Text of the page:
Grants and Contracts per year
Grants and Contracts Details
This project provides a framework for establishing a set of best practices for pre-crisis and early onset crisis communication. Existing research provides a detailed summary of the best practices that are appropriate for crisis communication (Seeger, 2006; Sellnow, Ulmer, Seeger, & Littlefield, 2009). Previous research, however, has only recently begun to evaluate the effectiveness of strategies shared prior to a crisis. Inoculation message strategies introduced before and during the acute phase of crises have the potential to diminish loss in confidence of government agencies. Extant inoculation research has shown the ability of inoculation messages to increase attitudinal resistance by enhancing attitudinal confidence (certainty or strength) (e.g., see structural equation model in Pfau, Ivanov et al. 2005). Collaborative work at CREATE among researchers at the University of Kentucky and Decision Research have shown promising potential for inoculation and two-sided persuasion messages shared prior to a terrorist event to diminish loss of confidence and to expedite a return in confidence. This proposal is designed to continue this collaborative research in two ways. First, we will continue to collaborate with Decision Research in an effort to determine the effectiveness of inoculation messages shared by government agencies through traditional media. Second, we will introduce an interpersonal component to our research. Specifically, we will experiment with and explore the potential for interpersonal interaction among consumers to enhance or detract from the inoculation process. From an experimental perspective, we will test the ability of inoculation to elicit interpersonal interactions regarding the topic in the inoculation message as inoculated participants indicate greater frequency of topical discussion with a greater number of conversational partners (Ivanov et al., 2012). Previous research indicates that inoculation elicits a greater amount of post-inoculation “talk”, which leads to greater resistance. Follow up analyses of the “talk’s” content showed the content of the interpersonal interactions generated by inoculation messages’ recipients to include a significantly greater number of references to both message-induced and new arguments in defense of the inoculation-advocated position as compared to the control participants. This evidence substantiates the argument that inoculation messages, in addition to strengthening the positions of the message receivers, may also serve advocacy roles (Compton & Pfau, 2009) where inoculation message receivers influence others in the direction of the inoculation message advocated position. We will also explore the function of interpersonal exchanges via Twitter. By examining Twitter messages exchanged through interpersonal networks, we can better comprehend the degree to which interpersonal messages shared through social media function similarly or differently when compared with face-to-face interpersonal messages. The overall question we seek to answer is can the original recipients of the inoculation message effectively spread the inoculation messages interpersonally?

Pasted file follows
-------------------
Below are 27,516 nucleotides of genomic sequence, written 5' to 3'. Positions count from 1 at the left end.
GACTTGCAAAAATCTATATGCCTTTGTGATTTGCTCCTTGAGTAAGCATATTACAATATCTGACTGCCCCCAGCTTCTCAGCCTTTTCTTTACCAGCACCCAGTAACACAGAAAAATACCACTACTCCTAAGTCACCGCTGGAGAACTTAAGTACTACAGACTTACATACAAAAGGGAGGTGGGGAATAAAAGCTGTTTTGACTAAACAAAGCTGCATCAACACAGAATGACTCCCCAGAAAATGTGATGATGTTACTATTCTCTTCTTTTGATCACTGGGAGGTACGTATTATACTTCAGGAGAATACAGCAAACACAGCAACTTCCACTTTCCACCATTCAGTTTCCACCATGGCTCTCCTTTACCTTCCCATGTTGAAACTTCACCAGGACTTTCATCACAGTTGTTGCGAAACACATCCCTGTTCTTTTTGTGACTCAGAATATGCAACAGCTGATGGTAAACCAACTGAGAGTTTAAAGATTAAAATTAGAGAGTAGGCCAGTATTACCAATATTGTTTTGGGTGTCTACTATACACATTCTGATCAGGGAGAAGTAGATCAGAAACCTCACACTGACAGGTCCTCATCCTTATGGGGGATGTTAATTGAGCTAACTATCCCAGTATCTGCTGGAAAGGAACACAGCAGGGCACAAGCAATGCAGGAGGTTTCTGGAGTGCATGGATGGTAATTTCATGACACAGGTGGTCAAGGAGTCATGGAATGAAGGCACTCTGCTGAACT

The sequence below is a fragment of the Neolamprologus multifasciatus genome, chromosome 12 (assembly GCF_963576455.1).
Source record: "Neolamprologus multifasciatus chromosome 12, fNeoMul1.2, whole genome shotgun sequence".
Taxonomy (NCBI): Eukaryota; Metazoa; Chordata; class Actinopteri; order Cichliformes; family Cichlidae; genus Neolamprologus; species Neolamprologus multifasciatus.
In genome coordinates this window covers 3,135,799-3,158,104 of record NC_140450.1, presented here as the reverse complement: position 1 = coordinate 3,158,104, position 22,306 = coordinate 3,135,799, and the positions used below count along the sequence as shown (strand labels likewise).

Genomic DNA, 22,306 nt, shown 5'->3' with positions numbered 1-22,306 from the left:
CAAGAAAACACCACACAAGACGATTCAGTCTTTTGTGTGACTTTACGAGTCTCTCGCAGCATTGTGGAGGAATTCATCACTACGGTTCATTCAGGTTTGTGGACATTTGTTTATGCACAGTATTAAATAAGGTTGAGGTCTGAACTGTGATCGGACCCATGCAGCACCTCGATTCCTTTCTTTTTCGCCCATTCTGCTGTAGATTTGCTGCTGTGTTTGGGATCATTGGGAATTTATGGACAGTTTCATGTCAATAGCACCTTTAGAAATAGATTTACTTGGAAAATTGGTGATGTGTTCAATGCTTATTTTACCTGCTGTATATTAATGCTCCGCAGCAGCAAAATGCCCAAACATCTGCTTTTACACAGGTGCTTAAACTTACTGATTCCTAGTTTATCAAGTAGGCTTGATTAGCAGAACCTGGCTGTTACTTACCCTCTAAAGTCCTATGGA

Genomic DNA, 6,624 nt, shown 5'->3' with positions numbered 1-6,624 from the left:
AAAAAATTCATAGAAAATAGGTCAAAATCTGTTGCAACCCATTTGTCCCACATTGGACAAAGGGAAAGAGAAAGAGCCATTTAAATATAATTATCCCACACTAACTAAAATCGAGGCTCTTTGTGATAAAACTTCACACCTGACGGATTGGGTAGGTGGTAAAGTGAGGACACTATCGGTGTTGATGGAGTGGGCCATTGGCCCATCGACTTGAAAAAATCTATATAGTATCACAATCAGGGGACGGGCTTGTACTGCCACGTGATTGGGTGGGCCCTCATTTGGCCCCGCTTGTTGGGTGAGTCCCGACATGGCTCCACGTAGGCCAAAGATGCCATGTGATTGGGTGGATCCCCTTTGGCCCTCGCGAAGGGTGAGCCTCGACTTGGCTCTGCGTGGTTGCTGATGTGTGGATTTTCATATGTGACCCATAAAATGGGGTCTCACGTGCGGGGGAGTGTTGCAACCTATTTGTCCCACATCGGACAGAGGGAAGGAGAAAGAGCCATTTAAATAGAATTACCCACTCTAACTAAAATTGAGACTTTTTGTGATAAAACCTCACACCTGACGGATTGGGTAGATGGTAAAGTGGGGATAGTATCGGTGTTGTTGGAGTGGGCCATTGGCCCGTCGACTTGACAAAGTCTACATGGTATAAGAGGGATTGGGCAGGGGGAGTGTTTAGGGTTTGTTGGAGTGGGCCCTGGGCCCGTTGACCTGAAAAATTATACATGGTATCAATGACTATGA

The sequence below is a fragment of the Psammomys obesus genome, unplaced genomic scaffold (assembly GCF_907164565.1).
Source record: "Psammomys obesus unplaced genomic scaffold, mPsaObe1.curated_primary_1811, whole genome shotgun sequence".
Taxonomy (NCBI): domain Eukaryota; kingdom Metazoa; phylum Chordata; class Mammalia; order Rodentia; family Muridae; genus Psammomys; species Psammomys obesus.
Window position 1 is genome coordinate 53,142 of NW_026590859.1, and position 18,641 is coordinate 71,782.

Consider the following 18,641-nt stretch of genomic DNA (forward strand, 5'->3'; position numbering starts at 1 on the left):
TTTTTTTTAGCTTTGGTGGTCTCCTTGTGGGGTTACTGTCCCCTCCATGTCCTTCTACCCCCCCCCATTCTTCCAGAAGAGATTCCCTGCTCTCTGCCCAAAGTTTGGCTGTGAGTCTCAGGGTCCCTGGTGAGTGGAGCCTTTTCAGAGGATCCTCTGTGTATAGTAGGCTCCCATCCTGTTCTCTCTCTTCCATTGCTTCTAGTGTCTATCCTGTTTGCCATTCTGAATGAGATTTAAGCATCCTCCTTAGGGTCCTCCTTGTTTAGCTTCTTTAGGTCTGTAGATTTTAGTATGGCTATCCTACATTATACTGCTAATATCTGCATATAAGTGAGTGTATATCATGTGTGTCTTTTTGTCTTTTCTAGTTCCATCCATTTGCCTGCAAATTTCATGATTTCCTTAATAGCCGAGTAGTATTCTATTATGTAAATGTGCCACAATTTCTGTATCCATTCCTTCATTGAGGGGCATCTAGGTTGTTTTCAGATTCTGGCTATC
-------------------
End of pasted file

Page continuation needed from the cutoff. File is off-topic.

|Effective start/end date||7/1/14 → 12/31/15|
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